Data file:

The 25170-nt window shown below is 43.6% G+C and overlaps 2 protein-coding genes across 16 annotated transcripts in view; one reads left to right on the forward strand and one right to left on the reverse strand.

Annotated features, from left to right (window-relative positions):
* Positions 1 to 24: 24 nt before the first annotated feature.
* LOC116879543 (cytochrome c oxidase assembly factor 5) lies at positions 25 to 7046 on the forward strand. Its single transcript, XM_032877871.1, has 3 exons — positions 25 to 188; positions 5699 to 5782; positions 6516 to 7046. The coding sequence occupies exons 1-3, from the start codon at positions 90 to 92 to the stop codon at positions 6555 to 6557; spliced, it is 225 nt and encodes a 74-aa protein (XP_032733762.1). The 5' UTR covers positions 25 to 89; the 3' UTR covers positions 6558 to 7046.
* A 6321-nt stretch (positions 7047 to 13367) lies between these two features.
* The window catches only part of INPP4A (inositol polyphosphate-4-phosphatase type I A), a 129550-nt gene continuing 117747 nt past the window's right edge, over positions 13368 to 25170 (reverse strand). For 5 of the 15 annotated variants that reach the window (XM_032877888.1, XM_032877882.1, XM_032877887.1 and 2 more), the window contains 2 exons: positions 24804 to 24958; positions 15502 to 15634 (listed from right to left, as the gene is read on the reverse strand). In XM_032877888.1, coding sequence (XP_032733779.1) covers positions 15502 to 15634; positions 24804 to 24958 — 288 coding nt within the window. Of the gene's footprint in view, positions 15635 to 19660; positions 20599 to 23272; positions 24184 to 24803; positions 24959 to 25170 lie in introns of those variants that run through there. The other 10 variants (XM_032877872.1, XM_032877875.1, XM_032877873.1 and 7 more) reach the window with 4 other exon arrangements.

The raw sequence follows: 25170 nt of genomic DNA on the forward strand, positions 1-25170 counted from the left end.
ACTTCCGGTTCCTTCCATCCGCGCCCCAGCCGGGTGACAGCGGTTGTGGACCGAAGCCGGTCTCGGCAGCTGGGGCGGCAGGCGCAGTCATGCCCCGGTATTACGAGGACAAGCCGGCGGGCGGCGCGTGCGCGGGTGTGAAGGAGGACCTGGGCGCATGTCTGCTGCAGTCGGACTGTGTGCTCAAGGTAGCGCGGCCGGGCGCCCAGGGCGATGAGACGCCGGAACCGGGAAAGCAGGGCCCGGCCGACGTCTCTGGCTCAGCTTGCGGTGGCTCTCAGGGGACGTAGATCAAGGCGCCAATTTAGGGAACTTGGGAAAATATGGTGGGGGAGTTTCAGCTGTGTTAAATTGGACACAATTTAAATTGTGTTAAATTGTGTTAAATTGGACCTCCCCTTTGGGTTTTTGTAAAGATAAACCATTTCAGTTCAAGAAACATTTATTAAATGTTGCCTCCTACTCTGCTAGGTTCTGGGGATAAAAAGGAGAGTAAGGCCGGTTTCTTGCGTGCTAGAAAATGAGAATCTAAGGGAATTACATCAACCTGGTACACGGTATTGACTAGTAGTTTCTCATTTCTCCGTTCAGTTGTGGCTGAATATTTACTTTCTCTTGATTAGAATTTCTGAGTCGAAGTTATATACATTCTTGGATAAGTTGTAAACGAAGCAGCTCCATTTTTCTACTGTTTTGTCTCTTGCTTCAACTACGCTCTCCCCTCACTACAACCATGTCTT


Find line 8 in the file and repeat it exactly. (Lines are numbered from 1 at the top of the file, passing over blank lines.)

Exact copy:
ACTTCCGGTTCCTTCCATCCGCGCCCCAGCCGGGTGACAGCGGTTGTGGACCGAAGCCGGTCTCGGCAGCTGGGGCGGCAGGCGCAGTCATGCCCCGGTATTACGAGGACAAGCCGGCGGGCGGCGCGTGCGCGGGTGTGAAGGAGGACCTGGGCGCATGTCTGCTGCAGTCGGACTGTGTGCTCAAGGTAGCGCGGCCGGGCGCCCAGGGCGATGAGACGCCGGAACCGGGAAAGCAGGGCCCGGCCGACGTCTCTGGCTCAGCTTGCGGTGGCTCTCAGGGGACGTAGATCAAGGCGCCAATTTAGGGAACTTGGGAAAATATGGTGGGGGAGTTTCAGCTGTGTTAAATTGGACACAATTTAAATTGTGTTAAATTGTGTTAAATTGGACCTCCCCTTTGGGTTTTTGTAAAGATAAACCATTTCAGTTCAAGAAACATTTATTAAATGTTGCCTCCTACTCTGCTAGGTTCTGGGGATAAAAAGGAGAGTAAGGCCGGTTTCTTGCGTGCTAGAAAATGAGAATCTAAGGGAATTACATCAACCTGGTACACGGTATTGACTAGTAGTTTCTCATTTCTCCGTTCAGTTGTGGCTGAATATTTACTTTCTCTTGATTAGAATTTCTGAGTCGAAGTTATATACATTCTTGGATAAGTTGTAAACGAAGCAGCTCCATTTTTCTACTGTTTTGTCTCTTGCTTCAACTACGCTCTCCCCTCACTACAACCATGTCTT